MINISTER KEOGH: The Prime Minister at the beginning of the year apologised to Vietnam veterans when we were launching the commemorative medallion for the 50th anniversary, that there had been that sort of political disagreement back during the time of the Vietnam War, that Vietnam veterans weren't properly treated when they returned home, that they copped a lot of abuse actually. There were protests, but recognising that it wasn't about them. Certainly, there might have been disagreements about decisions by previous governments, but for those who actually wore our uniform, those disagreements weren't around them. And the Prime Minister did issue that apology, saying that on behalf of the country, that we're sorry we didn't treat those people properly when they came home. And recognising the work that we've done with Vietnam veterans since then, making sure they're supported as a veteran community and also thanking them for the great work that they've done in developing support services since that time, not only for their own cohort of veterans, but for the veterans that have come after them as well.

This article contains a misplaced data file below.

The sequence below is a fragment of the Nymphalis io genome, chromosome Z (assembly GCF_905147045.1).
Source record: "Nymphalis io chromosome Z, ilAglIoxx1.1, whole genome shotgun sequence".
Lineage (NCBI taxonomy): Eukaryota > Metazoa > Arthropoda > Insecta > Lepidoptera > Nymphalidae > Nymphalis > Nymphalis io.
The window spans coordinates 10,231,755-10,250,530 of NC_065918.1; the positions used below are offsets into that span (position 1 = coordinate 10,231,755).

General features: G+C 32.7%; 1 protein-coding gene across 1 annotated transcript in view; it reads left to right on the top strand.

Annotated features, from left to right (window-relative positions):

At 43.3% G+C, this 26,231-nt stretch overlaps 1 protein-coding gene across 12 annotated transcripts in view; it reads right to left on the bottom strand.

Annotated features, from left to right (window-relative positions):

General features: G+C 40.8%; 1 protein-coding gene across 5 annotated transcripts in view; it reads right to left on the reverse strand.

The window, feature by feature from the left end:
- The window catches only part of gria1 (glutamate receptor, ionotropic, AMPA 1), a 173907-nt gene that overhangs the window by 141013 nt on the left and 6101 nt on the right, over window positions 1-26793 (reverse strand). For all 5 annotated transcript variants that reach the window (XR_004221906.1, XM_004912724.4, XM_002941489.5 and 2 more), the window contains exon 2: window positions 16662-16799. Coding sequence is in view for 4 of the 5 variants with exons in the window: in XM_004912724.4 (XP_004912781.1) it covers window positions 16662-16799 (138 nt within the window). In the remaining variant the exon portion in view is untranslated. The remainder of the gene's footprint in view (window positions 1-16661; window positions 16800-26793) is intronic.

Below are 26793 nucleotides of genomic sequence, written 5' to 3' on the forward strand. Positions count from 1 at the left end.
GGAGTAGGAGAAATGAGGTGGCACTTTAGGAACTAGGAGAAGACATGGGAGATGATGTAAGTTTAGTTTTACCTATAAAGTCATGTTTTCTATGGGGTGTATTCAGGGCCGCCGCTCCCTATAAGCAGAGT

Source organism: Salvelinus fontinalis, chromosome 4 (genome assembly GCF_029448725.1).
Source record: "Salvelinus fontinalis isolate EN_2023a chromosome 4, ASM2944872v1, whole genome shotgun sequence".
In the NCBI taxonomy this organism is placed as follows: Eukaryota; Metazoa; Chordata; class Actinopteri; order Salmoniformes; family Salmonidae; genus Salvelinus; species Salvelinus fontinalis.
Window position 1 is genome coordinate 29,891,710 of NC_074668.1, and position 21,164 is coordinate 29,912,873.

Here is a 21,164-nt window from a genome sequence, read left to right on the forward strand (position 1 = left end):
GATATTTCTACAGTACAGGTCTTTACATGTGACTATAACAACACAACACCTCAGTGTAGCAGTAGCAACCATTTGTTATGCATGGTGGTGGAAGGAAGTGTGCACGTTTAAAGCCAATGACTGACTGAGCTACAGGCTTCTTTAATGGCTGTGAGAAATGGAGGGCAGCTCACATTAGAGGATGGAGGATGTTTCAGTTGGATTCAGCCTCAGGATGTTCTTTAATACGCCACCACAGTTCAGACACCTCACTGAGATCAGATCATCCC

MICHAEL CLARKE: But, what more can we do to say thank you for the effort that they gave?
MINISTER KEOGH: Well, we repeat the Ode on every Anzac Day with those final words, lest we forget. And as a country, it's important that not just those that were alive at the time, but all future generations as well. Don't forget the sacrifices that have been made by our Defence service personnel, no matter the conflict that they've gone to fight. In that we remember that sacrifice. Some have made the ultimate sacrifice, but many returned injured, physically, mentally. There's huge impacts on their families as well and we shouldn't let that be forgotten. And that's important to not repeat mistakes from the past as well. And that's really a key part of the message with the commemorative ceremonies tomorrow is that we don't forget that people who do put on our uniform today and might have to go and fight in a conflict know, that as a nation, we won't forget their service in the future.
MICHAEL CLARKE: I know that something else that you've got this year is community grants to support commemorative projects. Is it important to have those reminders, those events that happen not just for Vietnam Veterans’ Day, but beyond that, that really mark that service?